• Sun
  • Dec 28, 2014
  • Updated: 12:39pm

The plug show

PUBLISHED : Tuesday, 30 March, 1999, 12:00am
UPDATED : Tuesday, 30 March, 1999, 12:00am

It seems few Americans are able to resist the chance of appearing on Late Show With David Letterman (World, 11.55pm), even when the consequences of their public image are severe. Henry Kissinger really should have known better last week, when he accepted an invitation to go on and plug the last volume of his epic book about world geopolitics.


Dr Kissinger has one of the most interesting minds in the United States, but that doesn't make him an ideal guest on a show that is propelled along by in-jokes and streetwise humour.


Letterman was too impressed to do much but laugh politely at Dr Kissinger's attempts to be funny, but at the end of the brief interview, all one could think was how the mighty had fallen. Dr Kissinger advised Richard Nixon on rapprochement with China and the Vietnam War, and here he was 25 years later, smirking in the chair usually filled with half-wit film stars and sitcom personalities.


Marv Albert, tonight's guest, has now almost overcome the scandal of that court case a couple of years ago when a lover accused him of unfashionably brutal sexual preferences. Before he became famous to a wider audience for that, he was best known to hundreds of sports fans as a sportscaster.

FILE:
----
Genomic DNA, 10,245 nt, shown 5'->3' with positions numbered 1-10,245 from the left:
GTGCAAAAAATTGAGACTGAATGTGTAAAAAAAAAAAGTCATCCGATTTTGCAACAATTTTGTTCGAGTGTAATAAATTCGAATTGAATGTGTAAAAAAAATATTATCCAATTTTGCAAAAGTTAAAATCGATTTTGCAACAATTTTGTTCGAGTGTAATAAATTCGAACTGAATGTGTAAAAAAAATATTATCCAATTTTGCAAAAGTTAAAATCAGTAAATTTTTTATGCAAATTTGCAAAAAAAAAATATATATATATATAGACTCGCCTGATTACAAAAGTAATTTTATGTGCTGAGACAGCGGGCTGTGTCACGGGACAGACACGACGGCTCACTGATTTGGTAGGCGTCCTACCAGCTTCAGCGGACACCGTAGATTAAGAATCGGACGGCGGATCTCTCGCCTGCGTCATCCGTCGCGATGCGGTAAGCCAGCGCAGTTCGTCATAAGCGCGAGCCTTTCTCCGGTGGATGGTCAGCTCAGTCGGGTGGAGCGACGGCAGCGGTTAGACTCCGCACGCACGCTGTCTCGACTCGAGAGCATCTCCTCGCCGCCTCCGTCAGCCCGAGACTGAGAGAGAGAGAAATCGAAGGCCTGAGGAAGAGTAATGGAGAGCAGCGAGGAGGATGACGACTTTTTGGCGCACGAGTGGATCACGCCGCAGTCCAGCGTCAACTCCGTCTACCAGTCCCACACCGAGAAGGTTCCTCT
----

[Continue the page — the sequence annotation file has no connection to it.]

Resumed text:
It seems improbable that Letterman will allow the encounter to go ahead without any mention at all of this incident. But Albert must have some new spot to plug, and the Late Show is the best place to do it. Why else put himself through the humiliation at all? Mulder complains to Scully early on in this evening's episode of The X-Files (Pearl, 8.30pm) that the two of them have been side-tracked into humiliating, straightforward assignments beneath their abilities.


It is hard not to feel the same way about this series. Tonight we get an insulting mish mash of bog-standard X-Files paranoia, the moving vehicle time-bomb gag (given a revolting medical twist, admittedly) from Speed, and lots of exploding bodies, which have been standard B-movie horror set pieces for several decades.


The one novelty is right at the end when Scully and Mulder finally have to own up to taking off on an unauthorised investigation. If the FBI had thought of the wheeze of making them pay for what they are doing sooner, even Mulder's passion for truth might have been curbed through sheer economic necessity.


Sipowicz seems much too tough to succumb to a little thing like a CAT scan, but in NYPD Blue (Pearl, 9.30pm) he almost expires even before his doctors get around to doing one. The sight of Sipowicz flat on his back in a vest is almost too pathetic to bear, especially as, meanwhile, Simone and Russell get a break in the Tommy Richardson case that had been bugging poor Andy so much.


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